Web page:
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Jun 1, 2009

Traction Alopecia

Traction alopecia is a common cause of hair loss due to pulling forces exerted on the scalp hair. This excessive tension leads to breakage in the outermost hairs. This condition is seen in children and adults, but it most commonly affects African American women.


The 2 types of traction alopecia are marginal and nonmarginal. Traction alopecia is unintentionally induced by various hairstyling practices (eg, use of braids, ponytails, hair rollers, weaves, twists, locks, or "cornrows"). If you are currently wearing a loose natural or relaxed style. Be leery of using the "black gel" (Ampro protein) and the brush to "lay" the hair down against the scalp. In the initial stages of traction alopecia, this hair loss is reversible. With prolonged traction, alopecia can be permanent. Physicians, especially dermatologists, must recognize this condition early to prevent irreversible hair loss.

As loc and twists wearers we are all prong to this condition unless we adapt healthy twisting practices. One thing is to ensure that you are not twisting the root too tightly when coiling, twisting, and locing the hair. Especially if you are using a locing tool. Take care to twist toward the scalp. If you are noticing some thinning of your locs close to the roots, do not twist that area. Simply combine it with a stronger loc for added protection.

The joy of wearing your hair natural is to embrace your texture, not to twist so tightly that there are no traces of your texture left at the scalp. If you do not want any of your curl pattern to show then wearing locs may not be for you.

Try and wear your hair down as much as possible, if you must pull your hair back make sure to be careful of your edges. Avoid pulling too tightly. Take care when using hairpins. I know from my old hairschool days how they can cause scalp damage. I can't count the number of girls I knew who wore those darned weaved ponytails so much in the same spot that they started to bald in the areas where they donned bobby pins.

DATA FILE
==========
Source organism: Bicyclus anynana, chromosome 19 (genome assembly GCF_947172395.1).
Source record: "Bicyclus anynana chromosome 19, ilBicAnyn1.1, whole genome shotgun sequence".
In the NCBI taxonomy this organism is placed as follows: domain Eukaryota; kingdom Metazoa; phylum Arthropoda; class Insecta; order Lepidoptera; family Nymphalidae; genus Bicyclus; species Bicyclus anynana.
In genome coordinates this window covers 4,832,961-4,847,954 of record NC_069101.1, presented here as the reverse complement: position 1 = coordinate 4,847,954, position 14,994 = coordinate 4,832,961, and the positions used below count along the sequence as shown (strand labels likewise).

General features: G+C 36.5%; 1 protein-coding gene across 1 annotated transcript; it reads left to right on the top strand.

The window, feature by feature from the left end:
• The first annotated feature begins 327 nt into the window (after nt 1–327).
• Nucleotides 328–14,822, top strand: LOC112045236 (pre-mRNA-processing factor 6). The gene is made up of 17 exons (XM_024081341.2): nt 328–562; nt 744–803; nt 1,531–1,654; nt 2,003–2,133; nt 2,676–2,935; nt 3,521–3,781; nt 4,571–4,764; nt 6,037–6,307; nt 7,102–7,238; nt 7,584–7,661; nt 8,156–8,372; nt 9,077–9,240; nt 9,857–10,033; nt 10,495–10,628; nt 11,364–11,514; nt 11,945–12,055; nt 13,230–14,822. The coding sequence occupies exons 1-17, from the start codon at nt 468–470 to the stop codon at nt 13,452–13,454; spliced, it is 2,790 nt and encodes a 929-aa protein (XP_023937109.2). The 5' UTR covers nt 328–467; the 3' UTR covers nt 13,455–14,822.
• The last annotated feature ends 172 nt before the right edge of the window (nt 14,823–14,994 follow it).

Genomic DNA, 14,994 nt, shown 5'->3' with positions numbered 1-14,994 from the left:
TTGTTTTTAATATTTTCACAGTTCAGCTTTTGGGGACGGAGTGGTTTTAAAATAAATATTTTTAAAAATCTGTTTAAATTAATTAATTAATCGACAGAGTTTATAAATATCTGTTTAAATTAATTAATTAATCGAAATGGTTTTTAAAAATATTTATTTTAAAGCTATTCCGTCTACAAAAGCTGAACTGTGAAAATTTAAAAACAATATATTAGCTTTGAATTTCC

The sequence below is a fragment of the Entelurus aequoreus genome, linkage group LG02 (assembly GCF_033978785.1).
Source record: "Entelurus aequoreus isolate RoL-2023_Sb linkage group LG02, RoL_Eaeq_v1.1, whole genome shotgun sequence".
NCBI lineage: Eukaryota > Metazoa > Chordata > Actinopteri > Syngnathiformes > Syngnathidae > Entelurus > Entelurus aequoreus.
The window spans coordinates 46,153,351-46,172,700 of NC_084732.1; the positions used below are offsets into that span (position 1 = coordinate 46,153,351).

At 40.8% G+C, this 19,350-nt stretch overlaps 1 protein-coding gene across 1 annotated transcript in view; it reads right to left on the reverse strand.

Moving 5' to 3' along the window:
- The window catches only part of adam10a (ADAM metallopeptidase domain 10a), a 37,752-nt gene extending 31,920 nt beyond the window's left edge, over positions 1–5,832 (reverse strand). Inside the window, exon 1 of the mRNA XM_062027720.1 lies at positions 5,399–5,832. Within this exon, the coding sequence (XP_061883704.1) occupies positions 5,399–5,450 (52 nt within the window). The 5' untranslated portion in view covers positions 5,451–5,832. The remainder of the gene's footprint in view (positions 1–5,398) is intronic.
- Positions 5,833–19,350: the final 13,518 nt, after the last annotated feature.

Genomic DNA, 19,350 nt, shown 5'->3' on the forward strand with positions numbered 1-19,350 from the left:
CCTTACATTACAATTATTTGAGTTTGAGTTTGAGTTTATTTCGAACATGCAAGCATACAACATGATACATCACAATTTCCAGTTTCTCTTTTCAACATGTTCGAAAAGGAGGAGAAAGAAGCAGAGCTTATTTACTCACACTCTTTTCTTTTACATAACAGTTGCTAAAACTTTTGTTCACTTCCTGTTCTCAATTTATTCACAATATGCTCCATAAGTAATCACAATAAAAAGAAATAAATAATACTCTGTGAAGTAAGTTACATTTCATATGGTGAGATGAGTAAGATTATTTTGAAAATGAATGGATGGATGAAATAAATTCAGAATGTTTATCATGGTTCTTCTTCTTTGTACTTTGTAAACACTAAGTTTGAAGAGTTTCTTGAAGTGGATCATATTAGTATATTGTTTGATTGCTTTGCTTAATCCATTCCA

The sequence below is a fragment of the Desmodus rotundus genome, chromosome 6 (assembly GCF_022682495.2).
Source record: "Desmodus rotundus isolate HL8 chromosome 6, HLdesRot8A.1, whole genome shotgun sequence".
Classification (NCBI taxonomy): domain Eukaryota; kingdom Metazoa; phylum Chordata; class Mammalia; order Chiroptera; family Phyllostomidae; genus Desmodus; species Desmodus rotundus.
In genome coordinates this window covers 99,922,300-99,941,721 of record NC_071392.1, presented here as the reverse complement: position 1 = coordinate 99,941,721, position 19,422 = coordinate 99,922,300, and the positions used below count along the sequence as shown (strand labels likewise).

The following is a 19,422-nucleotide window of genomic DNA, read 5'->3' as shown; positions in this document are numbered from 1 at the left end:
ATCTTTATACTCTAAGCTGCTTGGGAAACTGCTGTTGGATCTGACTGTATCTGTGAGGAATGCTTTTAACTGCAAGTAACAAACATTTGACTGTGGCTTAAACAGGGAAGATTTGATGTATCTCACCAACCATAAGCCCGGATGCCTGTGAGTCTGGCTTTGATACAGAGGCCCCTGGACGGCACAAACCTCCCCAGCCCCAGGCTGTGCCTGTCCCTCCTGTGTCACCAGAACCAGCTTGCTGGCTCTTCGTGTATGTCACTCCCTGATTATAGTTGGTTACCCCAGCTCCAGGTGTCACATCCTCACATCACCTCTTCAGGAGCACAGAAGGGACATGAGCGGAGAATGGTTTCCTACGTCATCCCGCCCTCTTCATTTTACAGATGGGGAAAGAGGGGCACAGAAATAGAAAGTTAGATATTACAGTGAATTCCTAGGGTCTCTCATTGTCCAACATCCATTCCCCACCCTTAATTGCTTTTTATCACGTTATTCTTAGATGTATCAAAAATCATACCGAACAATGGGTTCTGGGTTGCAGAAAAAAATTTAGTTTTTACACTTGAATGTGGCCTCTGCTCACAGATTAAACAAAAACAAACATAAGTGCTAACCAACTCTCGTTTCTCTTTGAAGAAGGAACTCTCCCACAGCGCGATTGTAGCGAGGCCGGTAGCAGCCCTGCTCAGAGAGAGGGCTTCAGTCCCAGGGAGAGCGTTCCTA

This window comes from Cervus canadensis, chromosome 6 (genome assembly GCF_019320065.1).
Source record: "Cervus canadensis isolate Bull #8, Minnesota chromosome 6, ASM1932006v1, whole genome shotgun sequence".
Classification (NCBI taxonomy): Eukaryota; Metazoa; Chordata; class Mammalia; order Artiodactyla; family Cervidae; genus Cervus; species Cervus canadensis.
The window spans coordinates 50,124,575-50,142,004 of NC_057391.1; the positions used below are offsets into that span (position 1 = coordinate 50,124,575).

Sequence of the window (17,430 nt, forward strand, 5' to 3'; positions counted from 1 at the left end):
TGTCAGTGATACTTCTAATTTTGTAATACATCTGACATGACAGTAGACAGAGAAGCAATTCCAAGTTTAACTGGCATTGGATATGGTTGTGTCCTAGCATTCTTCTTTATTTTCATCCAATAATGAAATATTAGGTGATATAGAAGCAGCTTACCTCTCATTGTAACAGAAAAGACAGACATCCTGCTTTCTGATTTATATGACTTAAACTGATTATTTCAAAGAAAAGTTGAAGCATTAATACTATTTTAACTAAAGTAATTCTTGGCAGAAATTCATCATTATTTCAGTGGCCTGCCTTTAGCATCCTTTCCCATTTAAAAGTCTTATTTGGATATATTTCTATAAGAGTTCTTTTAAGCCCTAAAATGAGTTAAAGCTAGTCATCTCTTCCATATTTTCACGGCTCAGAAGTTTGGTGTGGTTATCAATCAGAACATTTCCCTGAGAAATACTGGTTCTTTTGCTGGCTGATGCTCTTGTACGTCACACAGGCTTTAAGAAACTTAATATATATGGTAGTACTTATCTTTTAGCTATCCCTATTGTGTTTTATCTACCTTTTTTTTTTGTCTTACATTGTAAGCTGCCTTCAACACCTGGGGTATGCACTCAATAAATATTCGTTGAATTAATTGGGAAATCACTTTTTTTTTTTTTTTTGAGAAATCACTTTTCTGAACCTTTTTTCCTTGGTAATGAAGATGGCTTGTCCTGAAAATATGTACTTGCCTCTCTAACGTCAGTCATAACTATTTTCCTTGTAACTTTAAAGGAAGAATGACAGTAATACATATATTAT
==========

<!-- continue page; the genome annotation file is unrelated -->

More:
Make sure to massage Vitamin E, carrot oil, or avacado oil around your edges regularly.

10 comments:

ORGANIC said...

Those pictures look so familiar. That's because they both resemble teh sid eof my head. I lost a lot of my hair from braids and weaves. it is starting to graw back now with the help from a dermatologist. Thanks for posting these pictures. I do not feel so alone now. :)

Laquita said...

Great info :o)

Writing Addict said...

Organic, sis you are never alone. Remember that you are beautiful, and when the hair grows back be very gentle to those areas, and to the rest of the hair too.

Love & Light,
Writing Addict

Kicukalah said...

Great info as always and love the new look of the blog.

Writing Addict said...

Thank you beautiful! Its only as good as its readers! You Queens inspire me soo!

Enchantress said...

Great post!!! I absolutely hate having to wear my locks in a ponytail for this reason. I don't have any hair loss, but my edges just feel too stressed...so during my break for the next 3 weeks I will be wearing my locs down almost everyday.

Hugh said...

i believe i have a case of traction alopecia although i don't believe my case was as bad as the beautiful girl in the picture. My question is, did her hair grow back? and if it did, was it through natural measure or was she medically treated. what was the treatment?

Writing Addict said...

Hi Hugh,

If your case isn't as bad as the pics above chances are your hair can and will come back. It depends on how you treat your sides. Try and avoid manipulation if at all to those areas. Only thing you should do is massage lightly with olive oil to promote hair growth. Also, its suggested to visit a dermatologist to ensure your hair can and will grow back with treatment.

Hugh said...

Thankyou. but my case is on the top of my head. (had dreads...i recently cut them off) the top of my head has less hair than the rest of my head. it look like a thinning bald spot. but i notice peach fuzz growing. however, the peach fuzz doesn't grow as long as the rest of my hair so i gotta keep getting a air cut to even out everything. will that peach fuzz grow into full length hair? and what about the girl in the picture. did she get treated and if so how? and is the treatment working? I figure if i keep track of her condition, then i can estimate what would happen to me

Jaz said...

The treatment of hair meshes art, fashion, and science, and with all three, change is as constant as the next trend or innovation. Continual education is a must,” says Nadine Branch, multicultural hair specialist and entrepreneur.

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